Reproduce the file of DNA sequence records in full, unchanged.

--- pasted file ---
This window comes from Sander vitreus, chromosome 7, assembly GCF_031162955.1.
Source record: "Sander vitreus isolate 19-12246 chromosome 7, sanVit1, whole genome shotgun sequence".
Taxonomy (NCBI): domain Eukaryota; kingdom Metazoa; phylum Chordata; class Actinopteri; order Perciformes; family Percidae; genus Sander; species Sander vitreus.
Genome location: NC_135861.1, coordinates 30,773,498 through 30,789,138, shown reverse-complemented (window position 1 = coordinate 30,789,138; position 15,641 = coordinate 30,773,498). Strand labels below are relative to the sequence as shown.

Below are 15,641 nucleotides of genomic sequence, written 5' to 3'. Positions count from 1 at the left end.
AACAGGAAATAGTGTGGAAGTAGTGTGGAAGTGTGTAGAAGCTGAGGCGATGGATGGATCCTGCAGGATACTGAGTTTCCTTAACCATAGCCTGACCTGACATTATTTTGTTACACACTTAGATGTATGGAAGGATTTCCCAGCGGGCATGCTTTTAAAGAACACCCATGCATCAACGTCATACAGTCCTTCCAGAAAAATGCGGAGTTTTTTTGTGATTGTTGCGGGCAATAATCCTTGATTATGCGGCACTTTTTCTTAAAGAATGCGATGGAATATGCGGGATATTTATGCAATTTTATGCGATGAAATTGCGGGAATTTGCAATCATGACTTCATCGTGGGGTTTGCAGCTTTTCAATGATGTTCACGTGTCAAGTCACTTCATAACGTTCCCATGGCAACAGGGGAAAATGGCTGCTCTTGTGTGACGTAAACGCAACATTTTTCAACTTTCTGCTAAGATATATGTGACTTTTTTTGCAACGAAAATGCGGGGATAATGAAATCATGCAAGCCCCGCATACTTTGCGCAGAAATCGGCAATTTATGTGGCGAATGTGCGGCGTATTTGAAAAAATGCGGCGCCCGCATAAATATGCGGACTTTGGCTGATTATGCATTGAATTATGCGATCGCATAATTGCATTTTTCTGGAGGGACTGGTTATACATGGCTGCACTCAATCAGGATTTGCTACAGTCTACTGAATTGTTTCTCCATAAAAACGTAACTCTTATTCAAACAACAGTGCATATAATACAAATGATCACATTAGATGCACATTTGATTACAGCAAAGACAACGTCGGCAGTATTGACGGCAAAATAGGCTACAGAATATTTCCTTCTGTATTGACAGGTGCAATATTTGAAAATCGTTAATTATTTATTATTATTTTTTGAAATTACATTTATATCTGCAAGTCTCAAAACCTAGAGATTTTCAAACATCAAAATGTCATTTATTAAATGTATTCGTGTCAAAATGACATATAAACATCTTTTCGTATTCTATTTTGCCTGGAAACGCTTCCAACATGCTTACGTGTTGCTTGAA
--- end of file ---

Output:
This window comes from Sander vitreus, chromosome 7, assembly GCF_031162955.1.
Source record: "Sander vitreus isolate 19-12246 chromosome 7, sanVit1, whole genome shotgun sequence".
Taxonomy (NCBI): domain Eukaryota; kingdom Metazoa; phylum Chordata; class Actinopteri; order Perciformes; family Percidae; genus Sander; species Sander vitreus.
Genome location: NC_135861.1, coordinates 30,773,498 through 30,789,138, shown reverse-complemented (window position 1 = coordinate 30,789,138; position 15,641 = coordinate 30,773,498). Strand labels below are relative to the sequence as shown.

Below are 15,641 nucleotides of genomic sequence, written 5' to 3'. Positions count from 1 at the left end.
AACAGGAAATAGTGTGGAAGTAGTGTGGAAGTGTGTAGAAGCTGAGGCGATGGATGGATCCTGCAGGATACTGAGTTTCCTTAACCATAGCCTGACCTGACATTATTTTGTTACACACTTAGATGTATGGAAGGATTTCCCAGCGGGCATGCTTTTAAAGAACACCCATGCATCAACGTCATACAGTCCTTCCAGAAAAATGCGGAGTTTTTTTGTGATTGTTGCGGGCAATAATCCTTGATTATGCGGCACTTTTTCTTAAAGAATGCGATGGAATATGCGGGATATTTATGCAATTTTATGCGATGAAATTGCGGGAATTTGCAATCATGACTTCATCGTGGGGTTTGCAGCTTTTCAATGATGTTCACGTGTCAAGTCACTTCATAACGTTCCCATGGCAACAGGGGAAAATGGCTGCTCTTGTGTGACGTAAACGCAACATTTTTCAACTTTCTGCTAAGATATATGTGACTTTTTTTGCAACGAAAATGCGGGGATAATGAAATCATGCAAGCCCCGCATACTTTGCGCAGAAATCGGCAATTTATGTGGCGAATGTGCGGCGTATTTGAAAAAATGCGGCGCCCGCATAAATATGCGGACTTTGGCTGATTATGCATTGAATTATGCGATCGCATAATTGCATTTTTCTGGAGGGACTGGTTATACATGGCTGCACTCAATCAGGATTTGCTACAGTCTACTGAATTGTTTCTCCATAAAAACGTAACTCTTATTCAAACAACAGTGCATATAATACAAATGATCACATTAGATGCACATTTGATTACAGCAAAGACAACGTCGGCAGTATTGACGGCAAAATAGGCTACAGAATATTTCCTTCTGTATTGACAGGTGCAATATTTGAAAATCGTTAATTATTTATTATTATTTTTTGAAATTACATTTATATCTGCAAGTCTCAAAACCTAGAGATTTTCAAACATCAAAATGTCATTTATTAAATGTATTCGTGTCAAAATGACATATAAACATCTTTTCGTATTCTATTTTGCCTGGAAACGCTTCCAACATGCTTACGTGTTGCTTGAA